Anthony – Retail Chain
“When I asked my accountant what I should do about my pension he saw the complexity of the situation and suggested I speak to Nicola who was an expert in this field. ”
Anthony, 57, was a member of major department store’s final salary scheme which had a deficit of £68 million. He was aware that other board level directors had already transferred out of the scheme. It was likely the pension administrators would apply to the Pension Protection Fund (PPF) but to date there had only been discussions.
If the pension went to PPF he would receive up to 90% of his deferred pension benefit of £21,881. However, if the company went in to liquidation it was likely the scheme would go into wind up and he may end up with significantly less.
Anthony had been offered a much reduced transfer value and needed to know whether to take the offer or stay with the scheme. His primary goal was to preserve the pension benefits accrued with his former employer. He also wanted to take a ‘phased’ retirement from work commencing when he was 60.
Anthony’s accountant recommended he obtain expert advice from final salary pension specialist, Nicola Downs.
What we did
We showed Anthony 5 scenarios in plain English to help him make a confident decision.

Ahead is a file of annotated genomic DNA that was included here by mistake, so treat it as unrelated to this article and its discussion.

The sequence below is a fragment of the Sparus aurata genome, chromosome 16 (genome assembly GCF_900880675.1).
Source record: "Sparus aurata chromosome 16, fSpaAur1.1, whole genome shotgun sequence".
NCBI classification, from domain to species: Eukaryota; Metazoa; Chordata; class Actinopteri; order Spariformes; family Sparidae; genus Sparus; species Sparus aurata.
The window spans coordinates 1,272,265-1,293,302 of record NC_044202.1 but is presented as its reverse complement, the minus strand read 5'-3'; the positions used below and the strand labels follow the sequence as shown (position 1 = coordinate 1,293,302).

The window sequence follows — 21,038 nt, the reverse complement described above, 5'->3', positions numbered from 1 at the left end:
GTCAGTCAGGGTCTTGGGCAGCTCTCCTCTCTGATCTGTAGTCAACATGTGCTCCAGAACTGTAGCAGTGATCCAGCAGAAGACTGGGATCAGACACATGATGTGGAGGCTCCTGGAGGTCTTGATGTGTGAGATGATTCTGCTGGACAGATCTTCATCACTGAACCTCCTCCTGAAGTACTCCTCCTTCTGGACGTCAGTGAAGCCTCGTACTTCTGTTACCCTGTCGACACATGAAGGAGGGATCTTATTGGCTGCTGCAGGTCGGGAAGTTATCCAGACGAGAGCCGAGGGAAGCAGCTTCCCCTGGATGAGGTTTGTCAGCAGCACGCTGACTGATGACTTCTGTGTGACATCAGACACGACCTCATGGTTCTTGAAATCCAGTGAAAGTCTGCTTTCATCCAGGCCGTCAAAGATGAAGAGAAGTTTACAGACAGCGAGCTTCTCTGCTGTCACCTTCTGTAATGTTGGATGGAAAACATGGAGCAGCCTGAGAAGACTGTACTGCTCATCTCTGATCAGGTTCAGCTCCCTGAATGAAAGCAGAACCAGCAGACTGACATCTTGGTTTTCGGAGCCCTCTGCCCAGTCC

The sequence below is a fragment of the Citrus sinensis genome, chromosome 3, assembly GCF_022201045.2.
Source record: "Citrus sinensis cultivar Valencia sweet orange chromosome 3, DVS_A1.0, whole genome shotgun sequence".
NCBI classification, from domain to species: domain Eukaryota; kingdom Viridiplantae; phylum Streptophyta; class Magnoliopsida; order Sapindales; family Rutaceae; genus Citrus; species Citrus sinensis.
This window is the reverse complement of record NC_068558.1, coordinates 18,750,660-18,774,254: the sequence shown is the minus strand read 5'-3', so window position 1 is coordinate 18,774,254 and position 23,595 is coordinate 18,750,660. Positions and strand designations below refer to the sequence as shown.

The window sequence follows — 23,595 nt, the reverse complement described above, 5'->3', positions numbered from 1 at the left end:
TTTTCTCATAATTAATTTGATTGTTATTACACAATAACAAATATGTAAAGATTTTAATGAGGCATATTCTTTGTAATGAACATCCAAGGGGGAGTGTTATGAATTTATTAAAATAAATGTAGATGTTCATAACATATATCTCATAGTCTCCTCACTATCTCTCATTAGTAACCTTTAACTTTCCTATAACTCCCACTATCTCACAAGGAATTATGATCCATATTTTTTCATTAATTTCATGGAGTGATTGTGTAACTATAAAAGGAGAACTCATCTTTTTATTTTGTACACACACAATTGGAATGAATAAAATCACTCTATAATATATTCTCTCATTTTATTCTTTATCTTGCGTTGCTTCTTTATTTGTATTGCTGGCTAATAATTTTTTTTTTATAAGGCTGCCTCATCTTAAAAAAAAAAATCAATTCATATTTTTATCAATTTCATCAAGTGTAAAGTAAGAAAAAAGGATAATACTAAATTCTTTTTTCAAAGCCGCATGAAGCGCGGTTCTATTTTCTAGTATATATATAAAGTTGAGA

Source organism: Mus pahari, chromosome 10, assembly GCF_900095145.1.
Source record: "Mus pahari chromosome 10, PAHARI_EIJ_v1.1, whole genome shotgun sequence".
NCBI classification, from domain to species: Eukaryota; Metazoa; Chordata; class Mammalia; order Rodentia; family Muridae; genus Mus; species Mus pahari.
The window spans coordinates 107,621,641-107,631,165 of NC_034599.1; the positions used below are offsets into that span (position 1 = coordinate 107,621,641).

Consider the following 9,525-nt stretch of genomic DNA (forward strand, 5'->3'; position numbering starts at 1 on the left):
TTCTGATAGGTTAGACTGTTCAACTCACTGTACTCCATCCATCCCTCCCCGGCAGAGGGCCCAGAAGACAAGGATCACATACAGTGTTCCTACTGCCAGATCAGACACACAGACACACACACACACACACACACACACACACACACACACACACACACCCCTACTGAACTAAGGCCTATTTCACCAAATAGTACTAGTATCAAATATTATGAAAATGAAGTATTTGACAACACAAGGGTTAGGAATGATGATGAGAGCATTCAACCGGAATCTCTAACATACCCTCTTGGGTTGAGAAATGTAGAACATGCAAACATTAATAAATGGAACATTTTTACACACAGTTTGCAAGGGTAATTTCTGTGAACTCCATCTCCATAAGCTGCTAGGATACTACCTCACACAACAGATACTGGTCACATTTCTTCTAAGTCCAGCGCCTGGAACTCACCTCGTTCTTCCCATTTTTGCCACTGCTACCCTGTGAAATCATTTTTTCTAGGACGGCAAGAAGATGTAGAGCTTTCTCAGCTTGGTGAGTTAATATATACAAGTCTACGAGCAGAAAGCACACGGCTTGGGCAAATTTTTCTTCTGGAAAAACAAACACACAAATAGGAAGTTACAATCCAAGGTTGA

Scenario 1: Stay in the pension scheme to age 65 – the scheme pension could be worth £21,800 per annum.
Scenario 2: Scheme accepted by PPF – the pension would be worth 90% of £21,881 = £19,692 pa.
Scenario 3: Take the £153,586 transfer value on offer. This was a poor ‘value’ which meant that on a realistic/cautious investment approach, c. £15,000 pa could be expected at 65.
Scenario 4: Wait for the employer’s legal department to resolve the financial issues (highly unlikely in his lifetime and the company’s lifetime). Result would take him back to Scenario 2.
Scenario 5. Sit and wait for new transfer value. This could be significantly less than that currently on offer. If the scheme went to PPF or wind up then the transfer value option would be removed.
- Anthony stopped worrying about whether the pension he expected was going to be there when he retired.
- He now had a plan in place to start a ‘phased’ retirement when he was 60.
Note: The events and figures quoted in this case study are from a real Trentham Invest client; however, the names have been changed to protect client confidentiality.